Here we watched as a master artisan crafted on a Adda Frame. Adda is a rectangular wood frame on which a sheet of leather is suspended from all four sides, looking like a small bed. The artisan then works directly on the piece from above and below, creating multiple leather cuff bracelets and belts, some that can take as long as 3 hrs. to complete a single bracelet or several days to complete all the projects on the entire frame.
We walked from the workshop through the streets of Old Delhi to a upscale restaurant, named "Broadway", complete with a Roaring 20's decor, including dark wood and tiffany lamps. The decor is was misleading as the traditional Indian food here was wonderful, complete with a cold Kingfisher lager to top it off, my little treat in a foreign world.
We climbed back aboard the bus to drive to Najibabad in the afternoon to visit our 2nd Fair Trade Artisan partner of One World Fair Trade, a cooperative of traditional Handloom Weavers using only materials made of natural dyes. After many hours of driving we found ourselves driving down small dirt roads to find a well-made weaving center, a very airy, two story red brick building, housing several workrooms, including dying, reeling, warping, loom setting and weaving.
We learned that this type of natural dye hand-weaving is unfortunately a dwindling art form. The amount of work and time reflects in the final price and with the international market becoming flooded with cost saving synthetic dyes, synthetic fabrics and machine production, handcrafted art like this will most likely end with this generation, soon only to be found as collector's items or in museums.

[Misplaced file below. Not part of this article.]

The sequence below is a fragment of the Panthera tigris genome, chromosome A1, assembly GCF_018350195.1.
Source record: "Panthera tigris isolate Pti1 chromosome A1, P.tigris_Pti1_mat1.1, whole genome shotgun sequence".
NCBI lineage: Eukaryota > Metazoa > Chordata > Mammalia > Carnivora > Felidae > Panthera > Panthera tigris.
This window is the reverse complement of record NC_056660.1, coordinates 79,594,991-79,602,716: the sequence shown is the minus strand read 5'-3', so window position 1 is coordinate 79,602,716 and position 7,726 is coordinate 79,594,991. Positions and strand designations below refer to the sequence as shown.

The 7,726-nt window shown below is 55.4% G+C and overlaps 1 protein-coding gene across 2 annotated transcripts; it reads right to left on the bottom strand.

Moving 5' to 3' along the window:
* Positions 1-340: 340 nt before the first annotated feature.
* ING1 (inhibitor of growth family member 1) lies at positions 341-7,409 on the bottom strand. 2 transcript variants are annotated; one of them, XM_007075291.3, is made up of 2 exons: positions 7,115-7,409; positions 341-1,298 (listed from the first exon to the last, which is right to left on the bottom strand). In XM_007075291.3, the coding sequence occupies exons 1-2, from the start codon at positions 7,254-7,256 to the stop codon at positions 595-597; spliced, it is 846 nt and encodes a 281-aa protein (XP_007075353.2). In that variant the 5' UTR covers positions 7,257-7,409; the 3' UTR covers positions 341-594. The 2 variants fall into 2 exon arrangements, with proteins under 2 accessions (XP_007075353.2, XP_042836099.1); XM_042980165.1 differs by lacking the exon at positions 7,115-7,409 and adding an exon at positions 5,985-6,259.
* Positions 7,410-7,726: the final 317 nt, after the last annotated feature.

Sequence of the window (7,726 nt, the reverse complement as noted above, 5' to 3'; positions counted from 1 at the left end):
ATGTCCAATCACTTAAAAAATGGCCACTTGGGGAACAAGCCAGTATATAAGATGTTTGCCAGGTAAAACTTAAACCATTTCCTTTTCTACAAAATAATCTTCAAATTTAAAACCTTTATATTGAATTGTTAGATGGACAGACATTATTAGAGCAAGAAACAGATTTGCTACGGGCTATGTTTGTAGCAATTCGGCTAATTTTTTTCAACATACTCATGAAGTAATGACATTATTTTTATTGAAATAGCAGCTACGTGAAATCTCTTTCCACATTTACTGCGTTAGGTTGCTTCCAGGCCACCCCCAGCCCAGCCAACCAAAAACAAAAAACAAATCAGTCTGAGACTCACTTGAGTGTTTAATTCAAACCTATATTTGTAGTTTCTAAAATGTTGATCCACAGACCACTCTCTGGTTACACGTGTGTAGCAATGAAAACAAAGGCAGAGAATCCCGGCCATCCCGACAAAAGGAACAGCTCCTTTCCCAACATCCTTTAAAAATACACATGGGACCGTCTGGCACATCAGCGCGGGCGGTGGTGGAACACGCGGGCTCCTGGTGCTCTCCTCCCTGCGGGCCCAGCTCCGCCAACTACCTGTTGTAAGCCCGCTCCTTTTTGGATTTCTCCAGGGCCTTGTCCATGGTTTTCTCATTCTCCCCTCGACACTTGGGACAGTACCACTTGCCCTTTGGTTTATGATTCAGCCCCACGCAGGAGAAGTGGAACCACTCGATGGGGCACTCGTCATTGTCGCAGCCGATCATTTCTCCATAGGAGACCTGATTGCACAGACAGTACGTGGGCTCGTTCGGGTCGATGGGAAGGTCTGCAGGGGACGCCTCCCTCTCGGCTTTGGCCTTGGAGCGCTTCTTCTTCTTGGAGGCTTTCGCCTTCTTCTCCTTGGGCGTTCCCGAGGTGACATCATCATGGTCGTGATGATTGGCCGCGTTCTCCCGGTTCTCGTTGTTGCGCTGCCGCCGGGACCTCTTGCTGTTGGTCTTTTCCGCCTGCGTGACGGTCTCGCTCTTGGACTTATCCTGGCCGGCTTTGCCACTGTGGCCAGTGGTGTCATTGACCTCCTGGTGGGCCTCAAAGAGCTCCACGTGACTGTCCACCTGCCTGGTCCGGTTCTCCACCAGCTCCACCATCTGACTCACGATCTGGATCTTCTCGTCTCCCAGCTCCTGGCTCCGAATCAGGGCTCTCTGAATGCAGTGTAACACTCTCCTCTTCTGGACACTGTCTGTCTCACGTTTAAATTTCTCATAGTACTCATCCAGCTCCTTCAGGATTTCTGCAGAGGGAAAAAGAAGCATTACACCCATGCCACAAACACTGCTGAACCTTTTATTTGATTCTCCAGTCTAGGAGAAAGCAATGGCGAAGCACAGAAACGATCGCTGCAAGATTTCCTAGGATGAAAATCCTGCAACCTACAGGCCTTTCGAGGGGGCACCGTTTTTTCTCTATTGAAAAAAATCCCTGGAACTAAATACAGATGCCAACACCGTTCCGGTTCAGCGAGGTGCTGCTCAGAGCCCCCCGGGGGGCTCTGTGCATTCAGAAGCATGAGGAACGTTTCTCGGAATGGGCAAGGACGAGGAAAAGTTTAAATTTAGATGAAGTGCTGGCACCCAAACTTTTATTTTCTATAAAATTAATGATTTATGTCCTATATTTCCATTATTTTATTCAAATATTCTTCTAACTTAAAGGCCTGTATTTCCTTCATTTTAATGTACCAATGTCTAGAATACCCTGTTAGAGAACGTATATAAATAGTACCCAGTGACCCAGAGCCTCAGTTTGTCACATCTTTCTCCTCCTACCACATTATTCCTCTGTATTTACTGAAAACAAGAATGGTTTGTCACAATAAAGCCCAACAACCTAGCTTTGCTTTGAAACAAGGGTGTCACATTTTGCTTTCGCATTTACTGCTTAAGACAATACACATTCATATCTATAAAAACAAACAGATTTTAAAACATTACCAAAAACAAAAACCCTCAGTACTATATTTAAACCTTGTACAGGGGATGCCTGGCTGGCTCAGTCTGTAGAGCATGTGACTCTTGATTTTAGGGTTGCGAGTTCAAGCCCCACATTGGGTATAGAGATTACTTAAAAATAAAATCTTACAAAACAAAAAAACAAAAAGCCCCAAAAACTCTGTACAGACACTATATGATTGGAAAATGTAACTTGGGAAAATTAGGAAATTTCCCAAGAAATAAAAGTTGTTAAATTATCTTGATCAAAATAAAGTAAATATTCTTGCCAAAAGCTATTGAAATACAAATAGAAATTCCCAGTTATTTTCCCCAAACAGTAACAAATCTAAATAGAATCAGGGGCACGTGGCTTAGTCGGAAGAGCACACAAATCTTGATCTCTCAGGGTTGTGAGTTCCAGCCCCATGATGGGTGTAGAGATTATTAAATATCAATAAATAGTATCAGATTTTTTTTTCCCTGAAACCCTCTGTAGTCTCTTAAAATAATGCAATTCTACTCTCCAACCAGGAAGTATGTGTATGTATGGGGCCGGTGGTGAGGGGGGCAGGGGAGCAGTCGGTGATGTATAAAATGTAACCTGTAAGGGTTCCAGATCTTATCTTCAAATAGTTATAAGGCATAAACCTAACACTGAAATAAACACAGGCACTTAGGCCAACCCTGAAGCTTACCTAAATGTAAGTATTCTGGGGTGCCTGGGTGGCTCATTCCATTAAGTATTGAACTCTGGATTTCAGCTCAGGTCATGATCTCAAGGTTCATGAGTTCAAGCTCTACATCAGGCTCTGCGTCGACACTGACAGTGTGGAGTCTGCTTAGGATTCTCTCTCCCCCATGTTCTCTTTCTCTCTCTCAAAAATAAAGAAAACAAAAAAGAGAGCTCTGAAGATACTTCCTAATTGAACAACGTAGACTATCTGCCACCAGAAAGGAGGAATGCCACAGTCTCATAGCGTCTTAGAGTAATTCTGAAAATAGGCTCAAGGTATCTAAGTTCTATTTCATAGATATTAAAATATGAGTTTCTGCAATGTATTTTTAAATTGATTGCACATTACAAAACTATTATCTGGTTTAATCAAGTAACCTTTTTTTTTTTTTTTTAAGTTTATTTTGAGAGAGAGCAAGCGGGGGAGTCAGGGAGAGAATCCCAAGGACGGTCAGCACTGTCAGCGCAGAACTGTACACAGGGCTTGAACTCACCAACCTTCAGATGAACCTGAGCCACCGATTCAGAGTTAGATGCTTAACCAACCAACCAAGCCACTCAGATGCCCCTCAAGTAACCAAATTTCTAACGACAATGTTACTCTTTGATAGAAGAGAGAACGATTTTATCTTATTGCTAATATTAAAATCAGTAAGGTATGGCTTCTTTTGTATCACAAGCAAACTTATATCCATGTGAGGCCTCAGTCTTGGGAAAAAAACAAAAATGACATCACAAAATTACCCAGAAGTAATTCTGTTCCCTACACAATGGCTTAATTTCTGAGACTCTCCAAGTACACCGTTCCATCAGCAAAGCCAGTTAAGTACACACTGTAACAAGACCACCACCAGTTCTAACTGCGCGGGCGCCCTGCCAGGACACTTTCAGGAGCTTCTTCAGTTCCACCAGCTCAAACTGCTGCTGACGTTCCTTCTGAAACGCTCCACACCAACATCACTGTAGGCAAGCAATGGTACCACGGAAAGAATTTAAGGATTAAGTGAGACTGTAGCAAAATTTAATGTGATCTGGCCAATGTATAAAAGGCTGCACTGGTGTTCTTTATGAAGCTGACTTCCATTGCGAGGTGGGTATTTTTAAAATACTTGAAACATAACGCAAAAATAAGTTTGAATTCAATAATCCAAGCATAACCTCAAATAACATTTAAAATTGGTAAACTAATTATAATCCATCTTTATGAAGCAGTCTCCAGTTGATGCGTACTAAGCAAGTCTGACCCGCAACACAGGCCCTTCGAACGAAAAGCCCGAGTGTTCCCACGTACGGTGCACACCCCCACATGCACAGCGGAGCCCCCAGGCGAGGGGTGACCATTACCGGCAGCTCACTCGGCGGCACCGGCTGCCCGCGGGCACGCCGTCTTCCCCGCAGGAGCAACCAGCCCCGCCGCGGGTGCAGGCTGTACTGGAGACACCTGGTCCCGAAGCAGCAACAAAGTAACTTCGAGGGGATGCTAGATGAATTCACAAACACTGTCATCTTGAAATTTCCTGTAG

We learned that some large companies/corporations have exploited this group, sometimes placing large orders then canceling the purchase and demanding commissions to be paid, devastating such a small group now holding lots of material and product with no outlet. SETU takes a completely different approach as a fair trade wholesaler, placing very small orders at first for quality assurance and quality control. They work hard to give feedback to the group on changes if needed before placing large orders, paying as much as 30% up front to allow for production costs.
We watched the beautifully colored, naturally dyed thread was wrapped onto spools, them multiple colors of spools threaded to wheels then eventually going to looms for weaving. We were marveled by master weavers who worked the loom with a rhythmic fashion, almost meditative to those of us watching. This is not an easy art form, it can take as long as 20 days to complete the entire weaving process.
Fortunately, because of the work of SETU, this artisan group receives decent work orders to produce the woven fabric used in many of their handbags, wallets and linings for some of the leather journals. Before we departed we were invited to view a room of cancelled orders available for purchase. Most of our group bought several items, including rugs, bedcovers, tablecloths and napkins, giving a small boost to this small group.